This week saw the unwelcome (to Zizi Kodwa and company) revelation that the ANC’s “Paid Twitter” tried to influence and mislead people during the municipal elections in 2016, and possibly in other ways too.
To many people who aren’t among the 2-3 million active Twitter users in South Africa this won’t matter at all, but even if you don’t engage on social media, it is the new battleground for politics, social justice and ideas. A lot of the most skeptical people in society will tell you that if you believe everything you read, you deserve to be confused. It’s becoming a lot harder to ascertain what’s true and valuable in a 21st century world.
2016 was all about racial conflict and division, with political parties and leaders tearing each other apart. Race, gender and sexual orientation became everyone’s weapon of choice in the zero-sum game of destroying reputations and showing everyone else what a good person you are. Who knows, in the light of Paid Twitter, how much of it was true? Certainly there was no winner – in fact the ANC demonstrably lost.
The first time I suspected there was more to it than meets the eye was when I was axed from Idols in January last year as a result of the reactions on Twitter to my tweet: “People don’t understand free speech at all” during the Penny Sparrow debacle. The racist vitriol that was unleashed on me took a heavy toll and our young business was under serious threat. My manager did a thorough analysis and identified a group of antagonists that suggested a more coordinated approach – she even called it sinister. Turns out she was exactly right. There were a dozen or more of these agents, and we even had confirmation of something in the shadows some months later. As of this week, the whole rotten enterprise has been laid bare – and the chickens are coming home to roost.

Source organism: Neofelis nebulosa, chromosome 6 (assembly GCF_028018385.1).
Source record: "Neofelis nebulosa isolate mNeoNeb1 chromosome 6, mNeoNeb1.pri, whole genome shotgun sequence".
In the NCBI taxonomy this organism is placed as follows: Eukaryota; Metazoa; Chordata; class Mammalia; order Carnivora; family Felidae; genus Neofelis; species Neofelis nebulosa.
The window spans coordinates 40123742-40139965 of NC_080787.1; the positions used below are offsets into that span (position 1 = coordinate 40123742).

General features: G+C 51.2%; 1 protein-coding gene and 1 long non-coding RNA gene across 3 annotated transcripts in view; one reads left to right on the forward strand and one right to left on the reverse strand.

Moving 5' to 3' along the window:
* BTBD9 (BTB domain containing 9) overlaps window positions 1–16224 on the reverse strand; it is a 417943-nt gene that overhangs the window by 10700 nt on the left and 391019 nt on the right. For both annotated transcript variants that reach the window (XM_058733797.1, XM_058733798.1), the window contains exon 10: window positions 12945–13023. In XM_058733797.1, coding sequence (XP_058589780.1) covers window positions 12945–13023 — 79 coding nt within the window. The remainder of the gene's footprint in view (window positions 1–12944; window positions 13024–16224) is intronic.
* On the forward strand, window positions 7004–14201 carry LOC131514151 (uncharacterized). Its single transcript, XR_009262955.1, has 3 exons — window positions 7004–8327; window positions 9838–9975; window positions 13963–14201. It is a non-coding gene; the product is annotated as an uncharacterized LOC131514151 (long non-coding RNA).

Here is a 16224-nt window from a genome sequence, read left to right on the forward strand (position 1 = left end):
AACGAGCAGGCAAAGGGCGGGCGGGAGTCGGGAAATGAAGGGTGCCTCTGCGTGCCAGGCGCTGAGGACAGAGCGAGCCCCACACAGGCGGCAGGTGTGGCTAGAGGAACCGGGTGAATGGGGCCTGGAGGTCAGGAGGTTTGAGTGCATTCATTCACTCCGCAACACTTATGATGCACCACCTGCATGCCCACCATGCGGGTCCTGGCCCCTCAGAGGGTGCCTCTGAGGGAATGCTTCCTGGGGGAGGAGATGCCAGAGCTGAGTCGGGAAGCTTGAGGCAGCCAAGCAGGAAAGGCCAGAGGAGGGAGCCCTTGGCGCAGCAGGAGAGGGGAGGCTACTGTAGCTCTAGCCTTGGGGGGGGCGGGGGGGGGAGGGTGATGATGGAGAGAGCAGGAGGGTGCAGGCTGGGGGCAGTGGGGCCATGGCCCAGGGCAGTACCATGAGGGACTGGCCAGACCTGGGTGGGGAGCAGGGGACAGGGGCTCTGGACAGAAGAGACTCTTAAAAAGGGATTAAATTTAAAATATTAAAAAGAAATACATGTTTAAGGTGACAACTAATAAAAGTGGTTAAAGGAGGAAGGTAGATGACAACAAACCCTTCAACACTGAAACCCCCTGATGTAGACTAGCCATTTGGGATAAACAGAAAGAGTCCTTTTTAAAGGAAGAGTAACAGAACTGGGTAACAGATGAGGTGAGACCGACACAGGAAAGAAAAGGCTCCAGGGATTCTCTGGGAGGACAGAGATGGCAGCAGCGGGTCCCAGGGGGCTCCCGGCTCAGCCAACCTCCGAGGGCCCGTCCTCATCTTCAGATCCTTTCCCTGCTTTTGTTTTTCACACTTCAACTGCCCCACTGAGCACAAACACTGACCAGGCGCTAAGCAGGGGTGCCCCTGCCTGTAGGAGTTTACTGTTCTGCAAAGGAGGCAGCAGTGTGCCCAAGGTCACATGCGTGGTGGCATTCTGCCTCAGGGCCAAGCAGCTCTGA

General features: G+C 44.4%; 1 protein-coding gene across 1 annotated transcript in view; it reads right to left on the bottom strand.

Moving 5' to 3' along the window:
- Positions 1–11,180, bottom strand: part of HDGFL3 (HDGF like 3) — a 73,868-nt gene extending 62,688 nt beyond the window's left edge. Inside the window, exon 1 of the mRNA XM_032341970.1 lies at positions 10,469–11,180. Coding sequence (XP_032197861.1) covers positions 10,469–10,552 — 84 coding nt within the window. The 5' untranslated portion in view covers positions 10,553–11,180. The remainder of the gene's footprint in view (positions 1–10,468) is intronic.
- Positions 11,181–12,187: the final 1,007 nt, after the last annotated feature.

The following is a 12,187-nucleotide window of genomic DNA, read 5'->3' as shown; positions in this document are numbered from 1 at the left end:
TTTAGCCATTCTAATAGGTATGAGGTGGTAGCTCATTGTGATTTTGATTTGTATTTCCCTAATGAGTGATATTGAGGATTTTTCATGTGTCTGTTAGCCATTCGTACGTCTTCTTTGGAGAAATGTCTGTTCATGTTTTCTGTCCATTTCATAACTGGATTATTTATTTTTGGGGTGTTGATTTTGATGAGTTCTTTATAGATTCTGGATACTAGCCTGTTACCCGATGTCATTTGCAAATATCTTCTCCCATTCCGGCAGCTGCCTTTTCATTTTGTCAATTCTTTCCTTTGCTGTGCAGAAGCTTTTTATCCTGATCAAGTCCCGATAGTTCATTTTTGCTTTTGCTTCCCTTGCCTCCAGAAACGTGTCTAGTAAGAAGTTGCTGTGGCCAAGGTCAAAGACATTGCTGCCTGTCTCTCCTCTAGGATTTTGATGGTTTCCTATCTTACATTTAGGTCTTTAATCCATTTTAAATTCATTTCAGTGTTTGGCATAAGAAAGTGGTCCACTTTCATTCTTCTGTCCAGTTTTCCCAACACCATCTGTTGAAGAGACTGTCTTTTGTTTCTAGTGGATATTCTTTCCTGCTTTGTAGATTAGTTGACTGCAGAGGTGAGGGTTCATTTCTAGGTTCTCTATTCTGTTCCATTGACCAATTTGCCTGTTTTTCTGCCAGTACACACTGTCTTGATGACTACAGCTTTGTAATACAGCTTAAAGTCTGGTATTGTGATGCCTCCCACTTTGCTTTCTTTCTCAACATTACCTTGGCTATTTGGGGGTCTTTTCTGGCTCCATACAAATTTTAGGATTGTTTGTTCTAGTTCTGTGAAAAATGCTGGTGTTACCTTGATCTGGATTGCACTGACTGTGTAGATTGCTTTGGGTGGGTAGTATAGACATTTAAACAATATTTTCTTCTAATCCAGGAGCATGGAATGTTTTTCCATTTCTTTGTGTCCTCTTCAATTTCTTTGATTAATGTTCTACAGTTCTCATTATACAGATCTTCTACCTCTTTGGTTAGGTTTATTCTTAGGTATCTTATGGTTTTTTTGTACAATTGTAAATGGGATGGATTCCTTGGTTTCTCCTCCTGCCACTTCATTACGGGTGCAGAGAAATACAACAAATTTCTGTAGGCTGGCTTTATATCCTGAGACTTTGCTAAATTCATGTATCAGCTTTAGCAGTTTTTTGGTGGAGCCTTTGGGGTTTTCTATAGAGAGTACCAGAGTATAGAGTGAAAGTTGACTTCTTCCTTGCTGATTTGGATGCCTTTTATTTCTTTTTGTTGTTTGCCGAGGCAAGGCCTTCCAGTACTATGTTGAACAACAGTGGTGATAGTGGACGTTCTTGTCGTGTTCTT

While the year saw a lot of figurative online bloodshed, the Institute of Race Relations insist race relations are good, and that most people (85%) believe we need each other to succeed and prosper. The real challenge in 2017 is going to be figuring out who you can trust, what’s credible and what people really care about. Trending topics on Twitter come and go – what matters today is no longer important tomorrow, and that was true even before Twitter came along. But with the reality of cynical paid campaigns and bought influence, we must be careful not to be swept up in manufactured outrage and fake news.
When Shaka Sisulu says something now, we may side-eye him rather than retweet him. Even so, being reactive isn’t going to take you all the way. Unfortunately the buck stops with you: You need to be acutely aware of bias, open to ideas that don’t support your point of view and willing to read a lot more material than the 140 characters in a Tweet. If you aren’t prepared to do those things, get ready to be led down the garden path. The tendency to fall in with Group Think is also strong – and as we discussed on my show this week, people who lack self-confidence and desire to belong to a group will sacrifice their own rigorous intellectual conclusions to the opinion of a mob, if it means they can stay in the group.
First principles. Sources. Relevance. A while ago I said everyone is a broadcaster – now you also have to be your own editor. Mute the scurrilous agents, block the instigators and recognise the signs that you’re being played. While social media have in so many ways liberated us, they have exposed us personally and intimately to some very dangerous influences and influencers.